Wednesday, January 2, 2013

Top 25 Singles of 2012 - Part 1: Guest Blogger - Brandon P.

Hey Everyone!!! Happy New Year!! Tia here, blogging from the comfort of my couch, in a truly lazy state of mind. I know Toya and I have been slack with our postings. Between our crazy work schedules and traveling home to see our families, we have not be as diligent as we should be with the blog. My hope is that in 2013 we'll be bring you a redesigned site that will feature CONSISTENT content. 

The following 3 part post is from my musical soul mate Brandon. I decided to split it into three parts because with the number of songs and videos, it seemed obnoxious to have them all in one post. BUT that just means you have guaranteed content for the next few days. (WIN!) So yay!! and enjoy part 1. 

25. Demi Lovato – Give Your Heart a Break
Of all of the Disney girls who have ventured into Top 40 territory (Miley, Selena, Hilary) Demi is, without a doubt, the best singer.  But, she has had some trouble finding material that connected with a broader audience.  That is, until she released the gut-wrenching ballad "Skyscraper", which combined inspirational lyrics with an emotionally raw vocal delivery and something finally clicked.  Her next single, "Give Your Heart A Break" has been her best charting song to date and really, how could it not be?  It was co-written by the guys responsible for JoJo's "Too Little Too Late" and one of the co-writers, Billy Steinberg, co-wrote "True Colors", "Like a Virgin", "So Emotional", "Eternal Flame", and "Alone", just to name a few.  Simply put, they write hits.  That, paired with Demi's scorching vocal, an uptempo dance beat, and a beautiful string section made this a pretty perfect pop song.  Her stint judging on X Factor is only helping her star to rise even further and deservedly so, because pop music needs more real singers with solid material.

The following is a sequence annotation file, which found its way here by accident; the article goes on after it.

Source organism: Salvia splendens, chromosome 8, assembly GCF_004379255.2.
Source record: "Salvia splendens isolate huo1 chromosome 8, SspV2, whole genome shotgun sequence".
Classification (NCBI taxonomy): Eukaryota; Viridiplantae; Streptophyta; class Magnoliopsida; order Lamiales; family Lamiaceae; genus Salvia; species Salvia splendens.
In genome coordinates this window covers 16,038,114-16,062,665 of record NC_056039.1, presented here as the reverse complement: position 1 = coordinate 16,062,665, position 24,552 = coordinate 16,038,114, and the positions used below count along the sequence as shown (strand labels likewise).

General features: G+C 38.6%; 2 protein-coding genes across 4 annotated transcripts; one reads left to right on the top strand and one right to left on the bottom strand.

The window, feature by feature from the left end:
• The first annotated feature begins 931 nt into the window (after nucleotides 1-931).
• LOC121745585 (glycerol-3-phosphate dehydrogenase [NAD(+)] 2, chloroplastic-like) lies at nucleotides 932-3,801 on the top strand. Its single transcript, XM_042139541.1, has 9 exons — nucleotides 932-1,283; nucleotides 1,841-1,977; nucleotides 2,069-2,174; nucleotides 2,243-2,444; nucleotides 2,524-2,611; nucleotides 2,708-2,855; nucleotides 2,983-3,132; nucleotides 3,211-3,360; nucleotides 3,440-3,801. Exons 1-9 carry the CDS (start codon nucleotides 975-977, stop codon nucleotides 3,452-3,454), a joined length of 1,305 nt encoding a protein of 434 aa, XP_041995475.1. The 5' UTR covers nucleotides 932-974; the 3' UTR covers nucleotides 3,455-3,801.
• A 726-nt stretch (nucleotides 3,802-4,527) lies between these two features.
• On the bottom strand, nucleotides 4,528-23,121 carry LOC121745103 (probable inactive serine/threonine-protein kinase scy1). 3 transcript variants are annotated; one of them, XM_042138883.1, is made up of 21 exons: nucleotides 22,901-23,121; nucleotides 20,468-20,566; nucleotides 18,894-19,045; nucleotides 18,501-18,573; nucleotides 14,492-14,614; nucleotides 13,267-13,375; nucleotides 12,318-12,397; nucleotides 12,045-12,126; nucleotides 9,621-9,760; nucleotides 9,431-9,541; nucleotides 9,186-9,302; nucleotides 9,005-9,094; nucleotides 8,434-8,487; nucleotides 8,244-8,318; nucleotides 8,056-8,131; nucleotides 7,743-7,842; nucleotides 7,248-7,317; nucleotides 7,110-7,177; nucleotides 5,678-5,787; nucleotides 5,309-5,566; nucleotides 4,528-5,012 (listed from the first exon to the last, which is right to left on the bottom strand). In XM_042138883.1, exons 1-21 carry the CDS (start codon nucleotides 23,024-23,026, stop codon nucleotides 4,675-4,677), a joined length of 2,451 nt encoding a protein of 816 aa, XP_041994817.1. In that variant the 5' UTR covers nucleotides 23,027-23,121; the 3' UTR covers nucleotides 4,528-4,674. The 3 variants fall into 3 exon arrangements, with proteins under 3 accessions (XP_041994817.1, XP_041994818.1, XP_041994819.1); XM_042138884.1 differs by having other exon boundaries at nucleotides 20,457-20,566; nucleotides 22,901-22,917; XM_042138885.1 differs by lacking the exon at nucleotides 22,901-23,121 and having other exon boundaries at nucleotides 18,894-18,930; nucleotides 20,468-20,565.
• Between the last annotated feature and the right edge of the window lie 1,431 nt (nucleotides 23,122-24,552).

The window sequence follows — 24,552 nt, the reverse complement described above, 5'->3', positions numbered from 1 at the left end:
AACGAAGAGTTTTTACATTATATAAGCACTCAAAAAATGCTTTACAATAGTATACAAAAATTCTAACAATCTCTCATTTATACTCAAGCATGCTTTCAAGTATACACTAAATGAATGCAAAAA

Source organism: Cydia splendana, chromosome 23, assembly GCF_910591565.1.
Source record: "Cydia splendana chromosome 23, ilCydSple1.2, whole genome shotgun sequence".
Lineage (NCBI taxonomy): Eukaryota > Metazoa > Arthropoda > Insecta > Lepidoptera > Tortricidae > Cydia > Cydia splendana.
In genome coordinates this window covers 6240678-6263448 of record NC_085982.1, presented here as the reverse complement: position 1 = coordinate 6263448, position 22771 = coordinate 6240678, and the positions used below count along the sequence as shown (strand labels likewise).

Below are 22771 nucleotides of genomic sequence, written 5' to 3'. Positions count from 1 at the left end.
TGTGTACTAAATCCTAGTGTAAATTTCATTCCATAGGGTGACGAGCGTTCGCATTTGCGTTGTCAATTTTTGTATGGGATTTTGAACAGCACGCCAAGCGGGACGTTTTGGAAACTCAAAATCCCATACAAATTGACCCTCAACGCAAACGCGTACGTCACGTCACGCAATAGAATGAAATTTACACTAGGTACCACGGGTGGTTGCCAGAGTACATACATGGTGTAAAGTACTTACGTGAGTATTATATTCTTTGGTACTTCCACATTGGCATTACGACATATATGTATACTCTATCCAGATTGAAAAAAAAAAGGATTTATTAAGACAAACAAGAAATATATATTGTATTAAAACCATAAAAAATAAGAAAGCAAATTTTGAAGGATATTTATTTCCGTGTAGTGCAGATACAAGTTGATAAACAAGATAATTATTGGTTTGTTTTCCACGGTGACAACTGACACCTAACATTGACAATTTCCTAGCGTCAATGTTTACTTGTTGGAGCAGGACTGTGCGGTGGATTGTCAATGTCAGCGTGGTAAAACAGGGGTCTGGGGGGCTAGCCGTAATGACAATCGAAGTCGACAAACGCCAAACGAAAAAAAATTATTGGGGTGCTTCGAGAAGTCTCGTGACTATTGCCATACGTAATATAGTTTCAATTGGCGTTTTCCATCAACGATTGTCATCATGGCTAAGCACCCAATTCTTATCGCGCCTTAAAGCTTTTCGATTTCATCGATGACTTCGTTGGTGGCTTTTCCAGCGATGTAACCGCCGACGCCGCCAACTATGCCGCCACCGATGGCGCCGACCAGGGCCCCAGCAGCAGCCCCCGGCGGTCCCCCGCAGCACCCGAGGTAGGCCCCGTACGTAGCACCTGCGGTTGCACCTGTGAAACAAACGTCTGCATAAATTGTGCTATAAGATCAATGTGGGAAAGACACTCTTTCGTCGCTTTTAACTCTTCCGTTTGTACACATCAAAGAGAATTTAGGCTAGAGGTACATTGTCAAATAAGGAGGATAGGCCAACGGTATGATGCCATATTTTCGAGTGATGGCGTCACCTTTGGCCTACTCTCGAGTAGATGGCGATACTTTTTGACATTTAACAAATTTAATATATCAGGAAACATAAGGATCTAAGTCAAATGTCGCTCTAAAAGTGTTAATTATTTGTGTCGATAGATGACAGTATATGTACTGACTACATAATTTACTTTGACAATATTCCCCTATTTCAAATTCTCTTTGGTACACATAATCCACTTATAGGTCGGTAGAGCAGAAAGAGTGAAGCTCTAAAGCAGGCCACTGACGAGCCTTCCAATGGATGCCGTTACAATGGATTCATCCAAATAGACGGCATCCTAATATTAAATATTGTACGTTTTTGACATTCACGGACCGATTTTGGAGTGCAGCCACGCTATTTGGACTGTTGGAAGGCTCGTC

24. The xx - Chained 
The xx are masters of minimalism.  Their songs are almost always sad, beautiful, and deceptively simple.  But they are also almost always pretty great.  In "Chained", Romy and Oliver lament that they "used to be closer than this", asking if they "held too tight" or didn't "let enough light in".  Their vocal interplay is genius in that they almost never sing together until their voices finally unite in the chorus.  It feels like a lovers' argument, set to Jamie xx's elegant beat.  The song is sparse, intimate, and hushed, but is all the more powerful because of it.  It's the sound of two people nearing the possible end of a relationship and beginning to quietly realize that the fault might lie in both of them. 

23. The Lumineers - Ho Hey 
The first thing that strikes you when you hear "Ho Hey" on the radio is how different it is from so many other songs.  It's a pretty little indie folk song, yet it has, thus far, reached all the way to #3 on the Billboard Hot 100.  Why the sudden love for acoustic folk music?  Many point to Mumford & Sons and The Civil Wars for ushering in this new mini-era but I'd like to think that people do ultimately enjoy good music.  This song is a plucky little ode to a girl that got away, the lead singer claiming that she's not "right for him (the other man)" and that although he doesn't know where he went wrong, he knows that he can write a song, before proving that very point and launching into the insanely catchy hook, "I belong with you/You belong with me/You're my sweetheart". The stomping rhythm and shout-along nature only aid in its effervescence.  There's nothing mysterious about the appeal.  It's simple music, done exceptionally well.  Many overcomplicated, stuffy artists could learn a lesson from The Lumineers.

22. Norah Jones - Happy Pills 
Norah is obviously known for her languid, jazzy, sometimes sleepy music, so imagine my surprise when I first heard the chugging bass and loose electric guitar riff that kicked off this song.  Don't get me wrong.  This is hardly a rock song, but for Jones, it's a marked departure.  Danger Mouse (from Gnarls Barkley) deftly handles the production of this song, making it sound breezy and even cheery, all while Norah sings about how much better off she is without an ex.  She begs him to "please just let [her] go" and says that since leaving him, it's like she "took happy pills".  Like I said, this is different territory for her but she wears it exceptionally well, sounding giddy while describing her newfound bliss alone and away from this loser.  Maybe there's more to Norah than we all initially thought.